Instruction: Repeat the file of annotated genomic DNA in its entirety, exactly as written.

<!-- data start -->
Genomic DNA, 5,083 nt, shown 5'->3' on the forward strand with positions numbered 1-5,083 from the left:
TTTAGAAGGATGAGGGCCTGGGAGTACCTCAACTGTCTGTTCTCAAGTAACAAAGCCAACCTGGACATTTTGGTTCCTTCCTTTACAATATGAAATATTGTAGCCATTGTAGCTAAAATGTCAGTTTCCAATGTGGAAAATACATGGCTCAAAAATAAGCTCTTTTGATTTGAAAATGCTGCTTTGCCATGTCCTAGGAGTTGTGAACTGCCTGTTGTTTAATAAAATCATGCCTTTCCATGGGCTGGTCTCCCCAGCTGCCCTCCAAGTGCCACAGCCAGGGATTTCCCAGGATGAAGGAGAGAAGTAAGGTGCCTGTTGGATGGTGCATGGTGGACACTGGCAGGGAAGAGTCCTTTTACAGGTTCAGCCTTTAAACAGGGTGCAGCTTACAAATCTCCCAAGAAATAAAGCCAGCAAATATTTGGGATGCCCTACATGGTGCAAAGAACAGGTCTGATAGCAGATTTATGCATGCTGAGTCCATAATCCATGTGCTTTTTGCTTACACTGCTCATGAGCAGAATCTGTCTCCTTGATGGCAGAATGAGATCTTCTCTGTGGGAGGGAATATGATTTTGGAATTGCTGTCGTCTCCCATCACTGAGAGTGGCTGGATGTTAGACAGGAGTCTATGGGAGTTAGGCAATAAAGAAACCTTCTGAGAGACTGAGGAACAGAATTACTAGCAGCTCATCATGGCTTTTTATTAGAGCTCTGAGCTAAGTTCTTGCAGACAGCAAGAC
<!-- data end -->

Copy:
Genomic DNA, 5,083 nt, shown 5'->3' on the forward strand with positions numbered 1-5,083 from the left:
TTTAGAAGGATGAGGGCCTGGGAGTACCTCAACTGTCTGTTCTCAAGTAACAAAGCCAACCTGGACATTTTGGTTCCTTCCTTTACAATATGAAATATTGTAGCCATTGTAGCTAAAATGTCAGTTTCCAATGTGGAAAATACATGGCTCAAAAATAAGCTCTTTTGATTTGAAAATGCTGCTTTGCCATGTCCTAGGAGTTGTGAACTGCCTGTTGTTTAATAAAATCATGCCTTTCCATGGGCTGGTCTCCCCAGCTGCCCTCCAAGTGCCACAGCCAGGGATTTCCCAGGATGAAGGAGAGAAGTAAGGTGCCTGTTGGATGGTGCATGGTGGACACTGGCAGGGAAGAGTCCTTTTACAGGTTCAGCCTTTAAACAGGGTGCAGCTTACAAATCTCCCAAGAAATAAAGCCAGCAAATATTTGGGATGCCCTACATGGTGCAAAGAACAGGTCTGATAGCAGATTTATGCATGCTGAGTCCATAATCCATGTGCTTTTTGCTTACACTGCTCATGAGCAGAATCTGTCTCCTTGATGGCAGAATGAGATCTTCTCTGTGGGAGGGAATATGATTTTGGAATTGCTGTCGTCTCCCATCACTGAGAGTGGCTGGATGTTAGACAGGAGTCTATGGGAGTTAGGCAATAAAGAAACCTTCTGAGAGACTGAGGAACAGAATTACTAGCAGCTCATCATGGCTTTTTATTAGAGCTCTGAGCTAAGTTCTTGCAGACAGCAAGAC